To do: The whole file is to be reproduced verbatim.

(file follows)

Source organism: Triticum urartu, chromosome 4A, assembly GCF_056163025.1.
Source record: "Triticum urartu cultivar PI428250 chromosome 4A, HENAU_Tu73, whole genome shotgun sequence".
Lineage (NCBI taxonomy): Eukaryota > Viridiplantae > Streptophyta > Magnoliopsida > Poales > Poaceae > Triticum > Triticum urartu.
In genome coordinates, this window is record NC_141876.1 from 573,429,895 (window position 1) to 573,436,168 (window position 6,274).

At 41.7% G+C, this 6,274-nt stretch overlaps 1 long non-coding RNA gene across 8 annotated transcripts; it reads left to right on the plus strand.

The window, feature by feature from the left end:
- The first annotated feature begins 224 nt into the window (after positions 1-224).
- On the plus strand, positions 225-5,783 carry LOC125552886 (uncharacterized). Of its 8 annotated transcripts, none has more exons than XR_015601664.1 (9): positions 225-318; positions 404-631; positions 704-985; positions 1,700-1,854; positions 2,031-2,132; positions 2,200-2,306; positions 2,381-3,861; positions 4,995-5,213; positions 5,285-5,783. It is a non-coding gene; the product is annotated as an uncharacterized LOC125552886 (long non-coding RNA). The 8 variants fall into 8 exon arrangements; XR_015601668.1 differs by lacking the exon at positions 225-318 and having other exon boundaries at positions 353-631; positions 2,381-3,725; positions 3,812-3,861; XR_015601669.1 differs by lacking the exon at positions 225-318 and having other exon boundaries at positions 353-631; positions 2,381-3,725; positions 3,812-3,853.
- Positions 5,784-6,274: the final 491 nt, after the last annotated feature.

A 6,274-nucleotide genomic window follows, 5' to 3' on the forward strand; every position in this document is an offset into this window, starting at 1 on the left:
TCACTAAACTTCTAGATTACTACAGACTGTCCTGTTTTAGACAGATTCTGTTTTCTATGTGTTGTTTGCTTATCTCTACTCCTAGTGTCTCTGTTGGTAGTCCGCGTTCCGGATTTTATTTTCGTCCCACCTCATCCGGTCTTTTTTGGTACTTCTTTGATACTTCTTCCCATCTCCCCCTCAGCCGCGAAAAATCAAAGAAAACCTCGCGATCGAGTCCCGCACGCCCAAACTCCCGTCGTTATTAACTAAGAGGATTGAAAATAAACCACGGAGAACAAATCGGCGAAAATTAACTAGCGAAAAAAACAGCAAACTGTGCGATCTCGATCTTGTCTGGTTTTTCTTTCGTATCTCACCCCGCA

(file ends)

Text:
Source organism: Triticum urartu, chromosome 4A, assembly GCF_056163025.1.
Source record: "Triticum urartu cultivar PI428250 chromosome 4A, HENAU_Tu73, whole genome shotgun sequence".
Lineage (NCBI taxonomy): Eukaryota > Viridiplantae > Streptophyta > Magnoliopsida > Poales > Poaceae > Triticum > Triticum urartu.
In genome coordinates, this window is record NC_141876.1 from 573,429,895 (window position 1) to 573,436,168 (window position 6,274).

At 41.7% G+C, this 6,274-nt stretch overlaps 1 long non-coding RNA gene across 8 annotated transcripts; it reads left to right on the plus strand.

The window, feature by feature from the left end:
- The first annotated feature begins 224 nt into the window (after positions 1-224).
- On the plus strand, positions 225-5,783 carry LOC125552886 (uncharacterized). Of its 8 annotated transcripts, none has more exons than XR_015601664.1 (9): positions 225-318; positions 404-631; positions 704-985; positions 1,700-1,854; positions 2,031-2,132; positions 2,200-2,306; positions 2,381-3,861; positions 4,995-5,213; positions 5,285-5,783. It is a non-coding gene; the product is annotated as an uncharacterized LOC125552886 (long non-coding RNA). The 8 variants fall into 8 exon arrangements; XR_015601668.1 differs by lacking the exon at positions 225-318 and having other exon boundaries at positions 353-631; positions 2,381-3,725; positions 3,812-3,861; XR_015601669.1 differs by lacking the exon at positions 225-318 and having other exon boundaries at positions 353-631; positions 2,381-3,725; positions 3,812-3,853.
- Positions 5,784-6,274: the final 491 nt, after the last annotated feature.

A 6,274-nucleotide genomic window follows, 5' to 3' on the forward strand; every position in this document is an offset into this window, starting at 1 on the left:
TCACTAAACTTCTAGATTACTACAGACTGTCCTGTTTTAGACAGATTCTGTTTTCTATGTGTTGTTTGCTTATCTCTACTCCTAGTGTCTCTGTTGGTAGTCCGCGTTCCGGATTTTATTTTCGTCCCACCTCATCCGGTCTTTTTTGGTACTTCTTTGATACTTCTTCCCATCTCCCCCTCAGCCGCGAAAAATCAAAGAAAACCTCGCGATCGAGTCCCGCACGCCCAAACTCCCGTCGTTATTAACTAAGAGGATTGAAAATAAACCACGGAGAACAAATCGGCGAAAATTAACTAGCGAAAAAAACAGCAAACTGTGCGATCTCGATCTTGTCTGGTTTTTCTTTCGTATCTCACCCCGCA